“How do I help my group become more diverse?”
“How do I reach out to people of color?”
“We try to invite more people to our meetings but they don’t ever come! What are we doing wrong?!”
These are just some of the many statements and questions I hear from various people who want to make their local babywearing group inclusive. The funny thing about these questions is the fact that these groups have done NOTHING to make their groups inclusive before asking. Not even a single google search.
Well, here is something you should bookmark if your goal is diversifying your babywearing group.
Who specifically do you want to reach? This is the easiest question to answer. Once you figure out who you are trying to reach, you can take the first steps of finding them.
What type of outreach do you want to do? One-time? Short-term? Ongoing? One-time outreach would be birth expos, Big Latch On, newspaper advertisements, TV appearances, and other things like that. These are not regular. A short-term event could be a weekly workshop that lasts for a month or some other set period of time. Ongoing would be weekly/bi-weekly/monthly meetings that you regularly hold.
When are your meetings? Are your meetings at accessible times? If your only meeting is 10:30 on a Tuesday morning, you are excluding many working caregivers! Is that your goal? Of course not! You want to have meetings at times that people can go. If your only meeting is that weekday meeting, consider rotating that one meeting between a weekday morning, weekday evening, and a weekend time. The goal is to be accessible.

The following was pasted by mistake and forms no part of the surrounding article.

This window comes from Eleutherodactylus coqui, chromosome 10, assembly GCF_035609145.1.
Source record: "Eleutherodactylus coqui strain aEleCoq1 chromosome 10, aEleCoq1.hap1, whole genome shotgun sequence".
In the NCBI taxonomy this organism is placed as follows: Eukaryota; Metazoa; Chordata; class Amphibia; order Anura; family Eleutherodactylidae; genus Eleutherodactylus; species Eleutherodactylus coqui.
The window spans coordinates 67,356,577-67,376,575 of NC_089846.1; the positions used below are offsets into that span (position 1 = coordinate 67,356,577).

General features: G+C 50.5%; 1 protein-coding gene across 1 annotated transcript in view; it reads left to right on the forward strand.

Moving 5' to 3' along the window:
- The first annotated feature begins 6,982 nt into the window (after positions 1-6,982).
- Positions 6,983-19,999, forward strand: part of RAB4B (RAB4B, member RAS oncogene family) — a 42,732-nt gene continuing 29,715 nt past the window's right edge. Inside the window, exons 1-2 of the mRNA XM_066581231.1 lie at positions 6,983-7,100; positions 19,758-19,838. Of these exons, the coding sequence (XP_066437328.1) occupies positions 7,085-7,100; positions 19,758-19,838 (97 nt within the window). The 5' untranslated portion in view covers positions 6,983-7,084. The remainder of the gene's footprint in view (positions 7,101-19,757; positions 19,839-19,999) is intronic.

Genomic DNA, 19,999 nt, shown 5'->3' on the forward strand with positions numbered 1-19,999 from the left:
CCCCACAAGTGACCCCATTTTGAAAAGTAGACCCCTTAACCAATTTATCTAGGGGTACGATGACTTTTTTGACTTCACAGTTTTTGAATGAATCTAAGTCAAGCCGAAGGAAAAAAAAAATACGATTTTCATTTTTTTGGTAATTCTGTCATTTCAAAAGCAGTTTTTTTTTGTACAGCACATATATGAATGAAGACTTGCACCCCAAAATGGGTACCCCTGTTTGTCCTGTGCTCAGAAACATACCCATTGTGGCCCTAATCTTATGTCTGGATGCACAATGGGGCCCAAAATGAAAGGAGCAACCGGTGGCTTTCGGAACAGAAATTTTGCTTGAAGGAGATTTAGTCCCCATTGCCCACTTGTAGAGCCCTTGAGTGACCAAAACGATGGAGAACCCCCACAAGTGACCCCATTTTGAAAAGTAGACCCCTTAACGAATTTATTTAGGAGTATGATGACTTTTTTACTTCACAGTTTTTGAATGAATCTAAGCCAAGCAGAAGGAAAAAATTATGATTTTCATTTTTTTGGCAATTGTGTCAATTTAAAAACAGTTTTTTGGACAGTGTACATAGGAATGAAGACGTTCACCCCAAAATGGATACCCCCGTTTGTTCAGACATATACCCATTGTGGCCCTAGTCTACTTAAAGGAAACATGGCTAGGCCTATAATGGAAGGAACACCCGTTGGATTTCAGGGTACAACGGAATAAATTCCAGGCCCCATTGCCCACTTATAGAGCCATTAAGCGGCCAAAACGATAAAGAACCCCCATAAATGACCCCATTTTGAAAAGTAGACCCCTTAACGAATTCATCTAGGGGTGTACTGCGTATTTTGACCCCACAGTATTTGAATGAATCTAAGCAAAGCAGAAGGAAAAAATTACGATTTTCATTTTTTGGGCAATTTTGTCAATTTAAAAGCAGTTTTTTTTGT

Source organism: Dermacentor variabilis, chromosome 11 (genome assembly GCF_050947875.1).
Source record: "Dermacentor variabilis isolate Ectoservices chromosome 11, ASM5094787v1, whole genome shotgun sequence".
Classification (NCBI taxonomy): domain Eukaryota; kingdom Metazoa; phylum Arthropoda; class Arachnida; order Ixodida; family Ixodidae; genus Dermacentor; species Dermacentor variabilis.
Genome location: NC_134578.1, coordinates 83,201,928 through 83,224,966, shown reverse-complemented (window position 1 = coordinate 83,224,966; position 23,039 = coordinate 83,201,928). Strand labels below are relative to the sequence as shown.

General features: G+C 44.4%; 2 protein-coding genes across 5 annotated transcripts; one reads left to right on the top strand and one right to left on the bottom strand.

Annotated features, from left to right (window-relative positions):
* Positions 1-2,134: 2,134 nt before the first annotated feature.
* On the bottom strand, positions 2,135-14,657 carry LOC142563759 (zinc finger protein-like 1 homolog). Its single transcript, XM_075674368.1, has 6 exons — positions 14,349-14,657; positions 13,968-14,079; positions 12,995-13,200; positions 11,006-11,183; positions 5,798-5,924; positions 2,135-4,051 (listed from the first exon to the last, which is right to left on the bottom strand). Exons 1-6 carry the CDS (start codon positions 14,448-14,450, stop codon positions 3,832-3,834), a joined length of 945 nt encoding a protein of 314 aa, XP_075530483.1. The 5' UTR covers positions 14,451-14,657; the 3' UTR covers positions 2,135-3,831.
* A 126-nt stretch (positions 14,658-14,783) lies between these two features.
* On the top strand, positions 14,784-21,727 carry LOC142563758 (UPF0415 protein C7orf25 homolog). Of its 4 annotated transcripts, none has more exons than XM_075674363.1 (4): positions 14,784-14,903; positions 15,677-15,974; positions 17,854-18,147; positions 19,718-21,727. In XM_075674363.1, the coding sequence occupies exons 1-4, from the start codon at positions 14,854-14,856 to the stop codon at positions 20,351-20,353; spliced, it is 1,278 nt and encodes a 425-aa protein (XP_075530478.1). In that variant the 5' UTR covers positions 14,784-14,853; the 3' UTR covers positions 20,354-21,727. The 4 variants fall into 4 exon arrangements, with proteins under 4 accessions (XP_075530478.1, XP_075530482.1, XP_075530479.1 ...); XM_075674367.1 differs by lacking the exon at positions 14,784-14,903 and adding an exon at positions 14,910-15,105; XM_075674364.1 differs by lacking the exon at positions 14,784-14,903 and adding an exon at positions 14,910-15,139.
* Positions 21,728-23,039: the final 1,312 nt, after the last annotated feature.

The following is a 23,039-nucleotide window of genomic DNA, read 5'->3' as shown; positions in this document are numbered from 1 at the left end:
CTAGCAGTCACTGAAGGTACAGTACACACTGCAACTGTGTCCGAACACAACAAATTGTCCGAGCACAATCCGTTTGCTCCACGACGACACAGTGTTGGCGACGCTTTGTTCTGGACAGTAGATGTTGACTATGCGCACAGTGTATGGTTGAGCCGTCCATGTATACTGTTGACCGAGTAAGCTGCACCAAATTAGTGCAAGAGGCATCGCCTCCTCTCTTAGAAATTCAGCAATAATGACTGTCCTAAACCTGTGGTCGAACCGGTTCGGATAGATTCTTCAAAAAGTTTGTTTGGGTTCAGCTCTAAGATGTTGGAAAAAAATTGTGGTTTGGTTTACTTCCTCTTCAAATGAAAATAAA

Where are you meetings? Your meetings should be in areas that are accessible. Locations such as public libraries and community centers typically are within walking distance of public transportation. If your area does not have much public transit, your meetings could be held in spaces directly in the areas that you want to reach. You can also have your meetings in parks as well. Volunteers who have vehicles and the ability to carpool should be going to where the help is needed. If you don’t have enough volunteers to staff more than one meeting a month, rotate locations. Distance is a non-factor. If you expect the people you are trying to reach to come to you, why wouldn’t you go to them?
How are you getting the word out? Marketing your meetings and events is important. You cannot only market on social media. Many people do not have access to social media regularly. Ask local birth workers if you can leave your cards and flyers with them. Visit local hospitals and WIC offices to see if they will allow you to leave marketing materials with them as well. (While there, see if you can set up an outreach event!)
There are usually bulletin boards in libraries–ask if you can post your meeting information there. Carry business cards with you to hand out while you are out and about. When I’m in stores with baby carriers, sometimes I walk around to see if there are people checking out the display–chat with them too! We recommend visiting Lee Rosen‘s blog to learn more about business and health topics.
Hopefully these tips are helpful to you and your babywearing group. Thank you for striving to be inclusive!
Editor’s note: This article was first published on our Advanced Babywearing Educator (ABE) Brittany Brown Marsh’s blog on March 19, 2017. Thank you Brittany for sharing!